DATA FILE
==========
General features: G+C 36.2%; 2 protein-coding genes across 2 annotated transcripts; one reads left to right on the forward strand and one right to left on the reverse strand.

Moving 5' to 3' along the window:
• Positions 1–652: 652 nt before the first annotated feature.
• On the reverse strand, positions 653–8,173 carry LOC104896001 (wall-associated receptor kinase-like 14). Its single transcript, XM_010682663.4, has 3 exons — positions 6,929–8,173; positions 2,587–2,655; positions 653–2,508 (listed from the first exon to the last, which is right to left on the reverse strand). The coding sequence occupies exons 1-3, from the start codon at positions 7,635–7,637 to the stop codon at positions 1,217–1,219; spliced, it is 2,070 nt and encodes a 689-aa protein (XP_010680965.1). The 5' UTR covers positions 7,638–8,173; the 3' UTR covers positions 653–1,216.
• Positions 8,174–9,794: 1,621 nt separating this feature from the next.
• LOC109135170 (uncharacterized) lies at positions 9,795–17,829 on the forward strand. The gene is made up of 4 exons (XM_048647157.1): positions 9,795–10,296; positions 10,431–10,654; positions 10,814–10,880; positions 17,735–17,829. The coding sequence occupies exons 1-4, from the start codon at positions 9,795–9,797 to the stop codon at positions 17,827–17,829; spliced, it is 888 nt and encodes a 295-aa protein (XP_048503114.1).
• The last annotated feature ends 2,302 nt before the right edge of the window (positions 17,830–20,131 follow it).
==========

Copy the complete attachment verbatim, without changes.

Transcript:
General features: G+C 36.2%; 2 protein-coding genes across 2 annotated transcripts; one reads left to right on the forward strand and one right to left on the reverse strand.

Moving 5' to 3' along the window:
• Positions 1–652: 652 nt before the first annotated feature.
• On the reverse strand, positions 653–8,173 carry LOC104896001 (wall-associated receptor kinase-like 14). Its single transcript, XM_010682663.4, has 3 exons — positions 6,929–8,173; positions 2,587–2,655; positions 653–2,508 (listed from the first exon to the last, which is right to left on the reverse strand). The coding sequence occupies exons 1-3, from the start codon at positions 7,635–7,637 to the stop codon at positions 1,217–1,219; spliced, it is 2,070 nt and encodes a 689-aa protein (XP_010680965.1). The 5' UTR covers positions 7,638–8,173; the 3' UTR covers positions 653–1,216.
• Positions 8,174–9,794: 1,621 nt separating this feature from the next.
• LOC109135170 (uncharacterized) lies at positions 9,795–17,829 on the forward strand. The gene is made up of 4 exons (XM_048647157.1): positions 9,795–10,296; positions 10,431–10,654; positions 10,814–10,880; positions 17,735–17,829. The coding sequence occupies exons 1-4, from the start codon at positions 9,795–9,797 to the stop codon at positions 17,827–17,829; spliced, it is 888 nt and encodes a 295-aa protein (XP_048503114.1).
• The last annotated feature ends 2,302 nt before the right edge of the window (positions 17,830–20,131 follow it).